He received no new business when he "invested" in revenue operations, but this mindset cost him.
While my grandfather was well-liked with a great sense of humor and an inventive mind, he didn't have a finesse for business development or operations. He opted to work long hours instead of investing in systems and processes to move tasks to others within the company. This business miscalculation became fatal due to his serious health complications later in life.
His business faltered when word-of-mouth referrals and loyal customers slimmed over the years. Then, as if a lack of pipeline wasn't enough, he could not keep up the work on the books as health problems set in. Without any operational plan, his business permanently closed while he fought for his health. I watched the rise and fall of his company, and when I was 20 years old, he passed away.
Fast forward to a 30-year-old me. I was crushing my career in the building industry. Still, between an economic downturn and a male-dominated work environment, I didn't receive the respect, responsibilities, or acknowledgment I deserved for the results created.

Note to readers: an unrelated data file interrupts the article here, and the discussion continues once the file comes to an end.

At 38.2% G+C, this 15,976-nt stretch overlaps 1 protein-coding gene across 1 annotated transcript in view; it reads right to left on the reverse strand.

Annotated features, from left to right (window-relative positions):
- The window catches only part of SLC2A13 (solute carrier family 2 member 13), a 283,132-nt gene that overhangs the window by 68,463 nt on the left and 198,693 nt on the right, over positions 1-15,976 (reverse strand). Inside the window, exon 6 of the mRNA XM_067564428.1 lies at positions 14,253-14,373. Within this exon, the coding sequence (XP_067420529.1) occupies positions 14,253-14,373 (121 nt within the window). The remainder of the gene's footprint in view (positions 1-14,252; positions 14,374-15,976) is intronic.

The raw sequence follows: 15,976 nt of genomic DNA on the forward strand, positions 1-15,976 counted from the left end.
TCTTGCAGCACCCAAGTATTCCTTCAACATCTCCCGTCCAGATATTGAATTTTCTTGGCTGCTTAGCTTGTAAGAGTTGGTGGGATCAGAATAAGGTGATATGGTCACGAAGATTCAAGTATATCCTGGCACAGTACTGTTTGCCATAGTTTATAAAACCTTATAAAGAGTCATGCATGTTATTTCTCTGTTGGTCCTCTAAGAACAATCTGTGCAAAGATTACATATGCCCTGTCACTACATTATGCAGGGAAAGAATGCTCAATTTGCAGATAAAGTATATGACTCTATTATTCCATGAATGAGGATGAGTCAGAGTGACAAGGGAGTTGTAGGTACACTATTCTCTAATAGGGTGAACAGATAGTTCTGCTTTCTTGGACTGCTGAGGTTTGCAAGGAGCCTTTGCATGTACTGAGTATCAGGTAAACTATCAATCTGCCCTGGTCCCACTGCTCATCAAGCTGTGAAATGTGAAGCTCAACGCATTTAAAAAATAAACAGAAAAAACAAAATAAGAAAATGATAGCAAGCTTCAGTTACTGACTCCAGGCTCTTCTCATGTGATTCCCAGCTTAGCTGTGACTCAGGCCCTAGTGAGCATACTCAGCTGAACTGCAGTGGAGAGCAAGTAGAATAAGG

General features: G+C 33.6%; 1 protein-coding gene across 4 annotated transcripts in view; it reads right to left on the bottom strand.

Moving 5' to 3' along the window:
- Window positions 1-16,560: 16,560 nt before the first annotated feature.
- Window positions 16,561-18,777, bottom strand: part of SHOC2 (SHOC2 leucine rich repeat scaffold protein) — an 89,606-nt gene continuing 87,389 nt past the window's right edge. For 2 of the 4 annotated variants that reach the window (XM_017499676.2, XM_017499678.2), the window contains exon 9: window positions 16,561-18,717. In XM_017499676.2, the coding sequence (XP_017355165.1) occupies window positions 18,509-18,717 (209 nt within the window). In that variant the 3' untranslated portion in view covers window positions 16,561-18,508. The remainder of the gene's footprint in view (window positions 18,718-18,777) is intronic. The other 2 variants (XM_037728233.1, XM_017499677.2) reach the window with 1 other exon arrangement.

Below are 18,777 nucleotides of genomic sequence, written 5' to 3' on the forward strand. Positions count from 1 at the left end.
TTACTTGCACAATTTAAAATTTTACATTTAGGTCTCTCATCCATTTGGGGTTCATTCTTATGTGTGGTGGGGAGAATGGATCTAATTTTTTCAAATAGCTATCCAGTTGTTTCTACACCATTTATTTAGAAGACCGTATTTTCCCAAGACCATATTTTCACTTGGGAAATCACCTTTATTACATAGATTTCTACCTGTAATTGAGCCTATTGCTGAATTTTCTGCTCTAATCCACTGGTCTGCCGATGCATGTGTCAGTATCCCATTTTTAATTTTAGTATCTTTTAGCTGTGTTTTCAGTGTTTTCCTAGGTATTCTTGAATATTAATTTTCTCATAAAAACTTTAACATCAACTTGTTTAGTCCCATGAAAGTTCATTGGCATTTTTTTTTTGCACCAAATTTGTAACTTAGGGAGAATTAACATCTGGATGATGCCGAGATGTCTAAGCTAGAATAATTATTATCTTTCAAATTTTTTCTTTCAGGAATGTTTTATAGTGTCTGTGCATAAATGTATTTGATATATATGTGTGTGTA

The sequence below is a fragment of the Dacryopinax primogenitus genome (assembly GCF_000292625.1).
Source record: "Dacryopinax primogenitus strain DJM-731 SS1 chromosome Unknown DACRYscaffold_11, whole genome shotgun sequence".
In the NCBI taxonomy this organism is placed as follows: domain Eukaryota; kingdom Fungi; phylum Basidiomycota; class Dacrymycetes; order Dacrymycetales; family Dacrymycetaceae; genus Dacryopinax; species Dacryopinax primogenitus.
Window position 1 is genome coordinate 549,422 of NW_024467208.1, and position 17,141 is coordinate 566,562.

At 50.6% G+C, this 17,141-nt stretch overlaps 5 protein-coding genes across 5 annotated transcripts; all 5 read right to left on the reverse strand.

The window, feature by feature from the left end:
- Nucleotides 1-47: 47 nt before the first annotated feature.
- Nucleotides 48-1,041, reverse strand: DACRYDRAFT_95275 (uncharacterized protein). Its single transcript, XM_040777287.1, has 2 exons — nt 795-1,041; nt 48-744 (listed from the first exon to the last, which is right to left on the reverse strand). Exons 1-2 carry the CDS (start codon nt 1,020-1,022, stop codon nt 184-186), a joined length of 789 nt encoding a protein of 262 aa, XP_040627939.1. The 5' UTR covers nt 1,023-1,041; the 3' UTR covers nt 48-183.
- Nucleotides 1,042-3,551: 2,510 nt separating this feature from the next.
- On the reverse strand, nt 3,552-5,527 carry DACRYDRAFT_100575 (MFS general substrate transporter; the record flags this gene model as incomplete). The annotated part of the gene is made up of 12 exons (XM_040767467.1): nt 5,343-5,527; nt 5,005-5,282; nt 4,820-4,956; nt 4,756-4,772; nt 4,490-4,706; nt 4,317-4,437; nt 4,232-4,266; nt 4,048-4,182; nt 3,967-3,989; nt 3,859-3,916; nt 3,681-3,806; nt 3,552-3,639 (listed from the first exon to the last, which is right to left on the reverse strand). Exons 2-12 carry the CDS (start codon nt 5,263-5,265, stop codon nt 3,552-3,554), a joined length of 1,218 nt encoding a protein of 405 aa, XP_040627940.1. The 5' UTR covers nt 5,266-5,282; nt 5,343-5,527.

I felt like I had checked all of life's boxes. I had a high-profile career, house, and master's degree. I'd always been able to visualize what I wanted, but was this it? I felt stuck and unhappy. Working for someone else, I wasn't being true to my roots.
I pondered how my grandfather mustered up the courage to do what he did. How did he start his own company? I wanted to do the same, but I sat on the idea for three years. He quit his job on the spot.
Above all, I wanted to help honest, hardworking entrepreneurs like my grandfather align the systems and processes that allow their businesses to thrive. I wanted to help companies succeed through what I knew how to do best, revenue operations.